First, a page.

SYDNEY (Reuters) - Australia’s No.1 retirement and wealth management company AMP Ltd paid hundreds of millions of dollars from customers’ retirement accounts to its subsidiaries without proper documentation, an inquiry heard on Thursday.
The disclosures are the latest blow to the once-venerable firm which could face criminal charges over misconduct earlier uncovered by the inquiry. AMP has lost almost 30 percent of its market value since the inquiry began in February.
Richard Allert, chairman of AMP Super, which by law must manage retirement savings in the best interests of customers, said under questioning that he was surprised to see internal company documents tabled at the inquiry saying the transfers were not legally documented.
Michael Hodge, a barrister assisting the commission, asked Allert whether as chairman of the trustee it “seems strange” that such payments would have been made “without any documented arrangement”.
“I understood that those arrangements were documented,” Allert replied.
“Did you ask any questions?” Hodge asked.
“I can’t remember,” Allert said.
The inquiry heard AMP Super had a small oversight team and Allert was not always involved in reviewing the performance of related funds.
He explained how AMP’s pension fund business subcontracted four other companies - AMP Life, NMMT Ltd, AMP Services and AMP Capital - in a way that resulted in payments for services which were not fully disclosed to fund members.
Lawyer Suzanne Mackenzie, the former chair of the Superannuation Committee of the Law Council of Australia, told Reuters the hearing raised questions about whether the firm was meeting its legal obligations to act in the interests of members.
“They basically outsourced to other entities within AMP who don’t have the same duty to members as the trustee has,” she told Reuters.
“Assurance that the best interests duty is fulfilled therefore largely relies on adequate supervision of the other AMP entities and then being in a position to hold them to account.”
AMP spokeswoman Audrey Blackburn said the firm rejected any suggestion it had breached laws surrounding the management of pension trusts.
“There has been no such suggestion in the commission that AMP has contravened trust laws,” she told Reuters.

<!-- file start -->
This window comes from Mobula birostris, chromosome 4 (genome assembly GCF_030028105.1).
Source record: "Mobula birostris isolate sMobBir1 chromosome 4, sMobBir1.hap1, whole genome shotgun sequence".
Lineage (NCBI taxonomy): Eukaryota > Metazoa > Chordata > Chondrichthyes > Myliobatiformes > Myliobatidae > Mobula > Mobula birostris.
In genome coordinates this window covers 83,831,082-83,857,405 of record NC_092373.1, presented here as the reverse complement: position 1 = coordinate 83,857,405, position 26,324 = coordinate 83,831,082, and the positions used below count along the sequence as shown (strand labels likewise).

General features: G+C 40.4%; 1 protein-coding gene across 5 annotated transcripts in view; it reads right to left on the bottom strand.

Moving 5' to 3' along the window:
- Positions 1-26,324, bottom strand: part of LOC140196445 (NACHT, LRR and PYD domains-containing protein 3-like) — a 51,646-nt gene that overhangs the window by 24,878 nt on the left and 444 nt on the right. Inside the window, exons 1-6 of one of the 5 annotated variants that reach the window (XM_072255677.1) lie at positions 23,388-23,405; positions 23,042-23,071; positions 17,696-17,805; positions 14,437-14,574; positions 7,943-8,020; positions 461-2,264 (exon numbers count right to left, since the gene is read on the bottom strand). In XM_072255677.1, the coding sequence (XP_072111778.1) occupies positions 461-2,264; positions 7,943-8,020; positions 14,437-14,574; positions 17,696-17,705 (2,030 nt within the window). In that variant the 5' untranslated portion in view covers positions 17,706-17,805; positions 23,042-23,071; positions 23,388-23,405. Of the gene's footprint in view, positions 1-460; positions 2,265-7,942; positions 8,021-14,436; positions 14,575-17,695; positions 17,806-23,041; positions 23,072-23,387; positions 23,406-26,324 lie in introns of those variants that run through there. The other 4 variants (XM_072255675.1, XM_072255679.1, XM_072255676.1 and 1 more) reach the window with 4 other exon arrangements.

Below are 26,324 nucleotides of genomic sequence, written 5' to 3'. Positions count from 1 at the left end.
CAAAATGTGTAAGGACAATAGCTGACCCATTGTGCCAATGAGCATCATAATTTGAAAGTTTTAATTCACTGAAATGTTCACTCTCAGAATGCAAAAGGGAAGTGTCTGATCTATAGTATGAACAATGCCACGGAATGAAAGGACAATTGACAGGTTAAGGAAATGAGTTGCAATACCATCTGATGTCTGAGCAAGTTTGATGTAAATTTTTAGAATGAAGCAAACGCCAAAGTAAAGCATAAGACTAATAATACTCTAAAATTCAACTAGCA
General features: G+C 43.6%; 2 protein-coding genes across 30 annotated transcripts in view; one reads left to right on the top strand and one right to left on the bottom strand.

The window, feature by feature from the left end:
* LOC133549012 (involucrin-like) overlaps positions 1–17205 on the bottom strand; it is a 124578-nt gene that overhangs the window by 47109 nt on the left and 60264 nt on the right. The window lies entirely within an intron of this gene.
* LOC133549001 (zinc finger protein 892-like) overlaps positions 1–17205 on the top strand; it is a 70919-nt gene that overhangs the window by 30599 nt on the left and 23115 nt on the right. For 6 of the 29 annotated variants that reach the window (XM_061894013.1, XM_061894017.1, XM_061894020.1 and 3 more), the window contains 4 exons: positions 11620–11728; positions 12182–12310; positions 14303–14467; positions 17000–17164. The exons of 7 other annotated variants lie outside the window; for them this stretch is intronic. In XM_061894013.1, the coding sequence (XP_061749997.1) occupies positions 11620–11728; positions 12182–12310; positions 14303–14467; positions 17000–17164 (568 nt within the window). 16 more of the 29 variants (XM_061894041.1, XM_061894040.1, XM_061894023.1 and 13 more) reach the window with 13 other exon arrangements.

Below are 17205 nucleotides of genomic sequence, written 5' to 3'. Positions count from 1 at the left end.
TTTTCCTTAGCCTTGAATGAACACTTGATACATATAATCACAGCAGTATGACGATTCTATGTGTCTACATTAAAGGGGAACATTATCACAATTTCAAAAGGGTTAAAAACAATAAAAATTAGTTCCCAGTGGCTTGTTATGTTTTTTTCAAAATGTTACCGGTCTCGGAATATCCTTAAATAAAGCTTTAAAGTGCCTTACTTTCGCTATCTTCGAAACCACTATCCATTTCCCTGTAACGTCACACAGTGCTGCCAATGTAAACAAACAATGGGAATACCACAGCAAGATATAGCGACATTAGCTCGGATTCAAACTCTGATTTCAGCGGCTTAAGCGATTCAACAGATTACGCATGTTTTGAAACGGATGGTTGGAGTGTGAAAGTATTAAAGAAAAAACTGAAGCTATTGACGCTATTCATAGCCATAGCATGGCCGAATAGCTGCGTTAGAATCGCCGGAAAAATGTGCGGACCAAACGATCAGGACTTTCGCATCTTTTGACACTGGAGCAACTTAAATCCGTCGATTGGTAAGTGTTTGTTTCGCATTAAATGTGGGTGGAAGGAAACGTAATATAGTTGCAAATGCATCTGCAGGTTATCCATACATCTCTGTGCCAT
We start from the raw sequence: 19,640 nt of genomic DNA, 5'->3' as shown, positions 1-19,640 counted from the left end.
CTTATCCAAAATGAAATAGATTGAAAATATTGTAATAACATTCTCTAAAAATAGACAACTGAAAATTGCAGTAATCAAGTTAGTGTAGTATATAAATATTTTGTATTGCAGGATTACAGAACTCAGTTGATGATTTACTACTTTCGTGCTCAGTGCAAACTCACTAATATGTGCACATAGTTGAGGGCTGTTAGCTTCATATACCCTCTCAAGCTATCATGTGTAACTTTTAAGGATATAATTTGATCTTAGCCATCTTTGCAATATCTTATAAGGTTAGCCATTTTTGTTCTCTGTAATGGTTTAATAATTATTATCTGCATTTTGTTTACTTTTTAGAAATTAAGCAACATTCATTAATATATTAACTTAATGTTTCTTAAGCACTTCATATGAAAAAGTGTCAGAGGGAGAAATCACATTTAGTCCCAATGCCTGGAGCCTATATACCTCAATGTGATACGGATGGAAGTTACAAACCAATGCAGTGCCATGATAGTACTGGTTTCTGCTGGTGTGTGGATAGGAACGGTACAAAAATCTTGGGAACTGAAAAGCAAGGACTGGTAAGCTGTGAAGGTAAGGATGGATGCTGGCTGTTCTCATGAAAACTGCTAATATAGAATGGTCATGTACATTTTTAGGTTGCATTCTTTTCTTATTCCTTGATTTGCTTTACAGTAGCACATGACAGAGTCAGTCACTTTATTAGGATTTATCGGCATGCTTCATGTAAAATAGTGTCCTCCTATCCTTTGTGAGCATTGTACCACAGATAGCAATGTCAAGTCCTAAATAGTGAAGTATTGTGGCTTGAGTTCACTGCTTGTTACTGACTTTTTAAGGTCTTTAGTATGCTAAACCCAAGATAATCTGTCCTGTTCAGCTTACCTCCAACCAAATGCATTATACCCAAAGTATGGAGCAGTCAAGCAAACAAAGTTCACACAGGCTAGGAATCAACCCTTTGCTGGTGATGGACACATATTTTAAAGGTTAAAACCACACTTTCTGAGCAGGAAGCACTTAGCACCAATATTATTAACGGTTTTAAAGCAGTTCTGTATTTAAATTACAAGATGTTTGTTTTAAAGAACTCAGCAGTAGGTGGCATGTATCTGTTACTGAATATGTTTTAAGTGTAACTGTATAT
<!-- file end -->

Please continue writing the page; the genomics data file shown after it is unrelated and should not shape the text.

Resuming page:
While members’ funds were being used to pay fees to AMP subsidiaries, members with AMP cash accounts were being charged fees that in some cases wiped out their returns, the commission heard.
Pressed by Hodge about why that would be the case, Allert responded: “They left the cash there knowing the return they’re getting”.
A confidential internal analysis showed the performance of several of AMP’s pension products ranked near the bottom of the industry once fees and charges were included.
Documents presented at the inquiry showed AMP also had misrepresented as cash what were in fact investments in risky credit instruments rated as low as ‘BBB-‘ by credit agencies, only one notch away from being called “junk” investments. The superannuation regulator is investigating this issue.
The year-long inquiry is currently examining the A$2.6 trillion ($1.89 trillion) retirement sector, having already exposed widespread wrongdoing in the banking and wealth management industries.
AMP posted its worst first-half net profit in 15 years on Aug. 8 as it set aside cash to compensate customers it had sold bad advice. While it has admitted wrongdoing on a large scale, it has denied criminal behaviour.
In previous hearings, the inquiry heard century-old AMP had charged clients for advice without providing it and had plotted at board level to conceal the practice from regulators.
In other developments on Thursday, the inquiry heard Australia and New Zealand Banking Group sold over A$3 billion worth of complex pension products without proper advice to customers.
In July, the corporate regulator intervened to stop the practice.
($1 = 1.3755 Australian dollars)
Reporting by Paulina Duran; Editing by Stephen Coates